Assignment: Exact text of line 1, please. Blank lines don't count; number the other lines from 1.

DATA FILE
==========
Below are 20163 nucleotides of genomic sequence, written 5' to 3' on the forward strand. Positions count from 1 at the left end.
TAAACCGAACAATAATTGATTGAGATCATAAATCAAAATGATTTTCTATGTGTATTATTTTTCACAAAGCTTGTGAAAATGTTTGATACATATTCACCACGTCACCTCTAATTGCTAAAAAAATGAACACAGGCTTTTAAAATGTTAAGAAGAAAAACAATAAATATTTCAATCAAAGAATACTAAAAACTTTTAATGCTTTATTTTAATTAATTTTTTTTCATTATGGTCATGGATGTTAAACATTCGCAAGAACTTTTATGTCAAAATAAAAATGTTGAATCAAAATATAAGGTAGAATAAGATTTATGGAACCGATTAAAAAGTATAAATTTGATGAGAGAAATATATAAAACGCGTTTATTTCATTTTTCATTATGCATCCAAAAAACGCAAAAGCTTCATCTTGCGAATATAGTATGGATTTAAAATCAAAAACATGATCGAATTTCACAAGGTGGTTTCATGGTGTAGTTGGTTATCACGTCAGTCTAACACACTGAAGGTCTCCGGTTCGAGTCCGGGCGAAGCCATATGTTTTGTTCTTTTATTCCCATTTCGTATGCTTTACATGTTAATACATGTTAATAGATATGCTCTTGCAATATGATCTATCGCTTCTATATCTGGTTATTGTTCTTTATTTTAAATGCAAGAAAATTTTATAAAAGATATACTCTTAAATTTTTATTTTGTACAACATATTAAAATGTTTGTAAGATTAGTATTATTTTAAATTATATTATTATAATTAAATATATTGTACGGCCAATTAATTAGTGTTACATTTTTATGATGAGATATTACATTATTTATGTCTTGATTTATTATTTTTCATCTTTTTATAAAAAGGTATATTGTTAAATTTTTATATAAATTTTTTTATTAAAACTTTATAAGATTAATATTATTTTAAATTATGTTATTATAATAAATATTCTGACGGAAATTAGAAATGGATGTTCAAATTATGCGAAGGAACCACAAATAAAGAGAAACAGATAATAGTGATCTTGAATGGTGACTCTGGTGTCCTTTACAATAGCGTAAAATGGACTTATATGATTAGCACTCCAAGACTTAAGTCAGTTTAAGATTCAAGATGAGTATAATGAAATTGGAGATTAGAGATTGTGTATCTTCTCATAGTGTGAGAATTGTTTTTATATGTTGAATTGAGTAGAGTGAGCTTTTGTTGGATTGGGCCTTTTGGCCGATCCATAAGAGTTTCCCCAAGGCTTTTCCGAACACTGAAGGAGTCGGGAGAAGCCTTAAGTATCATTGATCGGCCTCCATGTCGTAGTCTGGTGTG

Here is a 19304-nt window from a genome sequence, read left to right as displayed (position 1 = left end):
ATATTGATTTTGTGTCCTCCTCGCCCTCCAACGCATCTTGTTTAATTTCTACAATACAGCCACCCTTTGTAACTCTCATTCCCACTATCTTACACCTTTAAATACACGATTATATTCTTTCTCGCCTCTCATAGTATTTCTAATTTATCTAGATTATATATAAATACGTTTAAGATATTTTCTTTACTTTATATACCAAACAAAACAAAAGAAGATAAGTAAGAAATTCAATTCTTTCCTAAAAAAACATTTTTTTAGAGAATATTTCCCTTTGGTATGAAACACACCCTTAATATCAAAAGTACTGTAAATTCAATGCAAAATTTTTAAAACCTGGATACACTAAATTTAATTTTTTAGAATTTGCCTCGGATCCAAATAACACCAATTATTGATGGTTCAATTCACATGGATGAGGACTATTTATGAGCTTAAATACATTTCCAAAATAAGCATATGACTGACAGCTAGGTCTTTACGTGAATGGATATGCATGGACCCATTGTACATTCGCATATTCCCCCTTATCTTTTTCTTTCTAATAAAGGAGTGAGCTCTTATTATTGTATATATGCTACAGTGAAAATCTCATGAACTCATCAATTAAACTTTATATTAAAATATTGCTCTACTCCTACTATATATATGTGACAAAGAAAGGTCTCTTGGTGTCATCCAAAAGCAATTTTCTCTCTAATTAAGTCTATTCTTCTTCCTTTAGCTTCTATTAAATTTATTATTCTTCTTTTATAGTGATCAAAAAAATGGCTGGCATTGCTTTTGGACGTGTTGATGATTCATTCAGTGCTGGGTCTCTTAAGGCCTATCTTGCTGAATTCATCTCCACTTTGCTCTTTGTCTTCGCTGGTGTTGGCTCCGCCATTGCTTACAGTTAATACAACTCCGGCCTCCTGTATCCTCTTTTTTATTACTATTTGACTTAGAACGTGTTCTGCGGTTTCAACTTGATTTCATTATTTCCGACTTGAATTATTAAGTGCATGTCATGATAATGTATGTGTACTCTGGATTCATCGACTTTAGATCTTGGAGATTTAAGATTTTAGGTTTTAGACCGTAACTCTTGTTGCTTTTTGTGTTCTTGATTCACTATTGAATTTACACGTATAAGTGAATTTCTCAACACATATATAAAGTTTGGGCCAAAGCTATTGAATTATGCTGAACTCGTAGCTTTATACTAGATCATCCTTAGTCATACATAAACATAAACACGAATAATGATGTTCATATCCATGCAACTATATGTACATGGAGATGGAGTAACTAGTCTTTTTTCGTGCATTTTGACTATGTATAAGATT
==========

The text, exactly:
Below are 20163 nucleotides of genomic sequence, written 5' to 3' on the forward strand. Positions count from 1 at the left end.